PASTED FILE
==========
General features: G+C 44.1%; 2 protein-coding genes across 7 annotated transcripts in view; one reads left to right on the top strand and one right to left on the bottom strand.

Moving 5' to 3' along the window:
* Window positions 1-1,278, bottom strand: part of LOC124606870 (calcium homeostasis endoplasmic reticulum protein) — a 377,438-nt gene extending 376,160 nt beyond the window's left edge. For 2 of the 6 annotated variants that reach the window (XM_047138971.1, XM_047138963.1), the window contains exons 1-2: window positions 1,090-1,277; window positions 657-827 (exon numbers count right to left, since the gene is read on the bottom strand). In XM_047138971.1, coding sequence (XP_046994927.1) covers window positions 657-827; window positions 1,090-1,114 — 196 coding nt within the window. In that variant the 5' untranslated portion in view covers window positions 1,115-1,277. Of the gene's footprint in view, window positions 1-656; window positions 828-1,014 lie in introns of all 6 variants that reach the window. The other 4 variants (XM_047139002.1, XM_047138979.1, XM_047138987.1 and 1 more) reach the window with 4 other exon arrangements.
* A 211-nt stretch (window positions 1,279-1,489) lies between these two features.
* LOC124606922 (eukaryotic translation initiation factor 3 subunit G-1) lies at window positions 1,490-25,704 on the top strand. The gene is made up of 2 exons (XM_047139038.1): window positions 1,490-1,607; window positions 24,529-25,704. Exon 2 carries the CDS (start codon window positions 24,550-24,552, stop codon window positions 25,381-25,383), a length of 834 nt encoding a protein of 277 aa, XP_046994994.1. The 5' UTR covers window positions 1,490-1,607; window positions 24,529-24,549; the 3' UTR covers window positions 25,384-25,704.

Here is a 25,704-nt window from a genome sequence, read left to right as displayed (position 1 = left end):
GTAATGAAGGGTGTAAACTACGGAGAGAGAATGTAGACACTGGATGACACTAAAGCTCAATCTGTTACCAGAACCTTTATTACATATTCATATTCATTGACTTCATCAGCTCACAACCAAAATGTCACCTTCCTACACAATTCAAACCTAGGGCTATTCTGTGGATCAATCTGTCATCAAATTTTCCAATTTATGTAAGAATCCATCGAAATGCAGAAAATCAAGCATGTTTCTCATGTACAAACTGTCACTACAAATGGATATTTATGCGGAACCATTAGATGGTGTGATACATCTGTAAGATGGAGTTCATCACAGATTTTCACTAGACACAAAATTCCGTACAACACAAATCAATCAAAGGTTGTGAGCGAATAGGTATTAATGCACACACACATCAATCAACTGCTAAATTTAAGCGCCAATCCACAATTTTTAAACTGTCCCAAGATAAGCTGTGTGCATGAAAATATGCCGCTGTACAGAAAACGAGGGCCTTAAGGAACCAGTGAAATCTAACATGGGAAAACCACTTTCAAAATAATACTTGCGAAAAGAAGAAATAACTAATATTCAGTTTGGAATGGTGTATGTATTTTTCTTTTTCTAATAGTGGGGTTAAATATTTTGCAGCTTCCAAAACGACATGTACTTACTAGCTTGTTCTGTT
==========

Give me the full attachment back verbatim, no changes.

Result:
General features: G+C 44.1%; 2 protein-coding genes across 7 annotated transcripts in view; one reads left to right on the top strand and one right to left on the bottom strand.

Moving 5' to 3' along the window:
* Window positions 1-1,278, bottom strand: part of LOC124606870 (calcium homeostasis endoplasmic reticulum protein) — a 377,438-nt gene extending 376,160 nt beyond the window's left edge. For 2 of the 6 annotated variants that reach the window (XM_047138971.1, XM_047138963.1), the window contains exons 1-2: window positions 1,090-1,277; window positions 657-827 (exon numbers count right to left, since the gene is read on the bottom strand). In XM_047138971.1, coding sequence (XP_046994927.1) covers window positions 657-827; window positions 1,090-1,114 — 196 coding nt within the window. In that variant the 5' untranslated portion in view covers window positions 1,115-1,277. Of the gene's footprint in view, window positions 1-656; window positions 828-1,014 lie in introns of all 6 variants that reach the window. The other 4 variants (XM_047139002.1, XM_047138979.1, XM_047138987.1 and 1 more) reach the window with 4 other exon arrangements.
* A 211-nt stretch (window positions 1,279-1,489) lies between these two features.
* LOC124606922 (eukaryotic translation initiation factor 3 subunit G-1) lies at window positions 1,490-25,704 on the top strand. The gene is made up of 2 exons (XM_047139038.1): window positions 1,490-1,607; window positions 24,529-25,704. Exon 2 carries the CDS (start codon window positions 24,550-24,552, stop codon window positions 25,381-25,383), a length of 834 nt encoding a protein of 277 aa, XP_046994994.1. The 5' UTR covers window positions 1,490-1,607; window positions 24,529-24,549; the 3' UTR covers window positions 25,384-25,704.

Here is a 25,704-nt window from a genome sequence, read left to right as displayed (position 1 = left end):
GTAATGAAGGGTGTAAACTACGGAGAGAGAATGTAGACACTGGATGACACTAAAGCTCAATCTGTTACCAGAACCTTTATTACATATTCATATTCATTGACTTCATCAGCTCACAACCAAAATGTCACCTTCCTACACAATTCAAACCTAGGGCTATTCTGTGGATCAATCTGTCATCAAATTTTCCAATTTATGTAAGAATCCATCGAAATGCAGAAAATCAAGCATGTTTCTCATGTACAAACTGTCACTACAAATGGATATTTATGCGGAACCATTAGATGGTGTGATACATCTGTAAGATGGAGTTCATCACAGATTTTCACTAGACACAAAATTCCGTACAACACAAATCAATCAAAGGTTGTGAGCGAATAGGTATTAATGCACACACACATCAATCAACTGCTAAATTTAAGCGCCAATCCACAATTTTTAAACTGTCCCAAGATAAGCTGTGTGCATGAAAATATGCCGCTGTACAGAAAACGAGGGCCTTAAGGAACCAGTGAAATCTAACATGGGAAAACCACTTTCAAAATAATACTTGCGAAAAGAAGAAATAACTAATATTCAGTTTGGAATGGTGTATGTATTTTTCTTTTTCTAATAGTGGGGTTAAATATTTTGCAGCTTCCAAAACGACATGTACTTACTAGCTTGTTCTGTT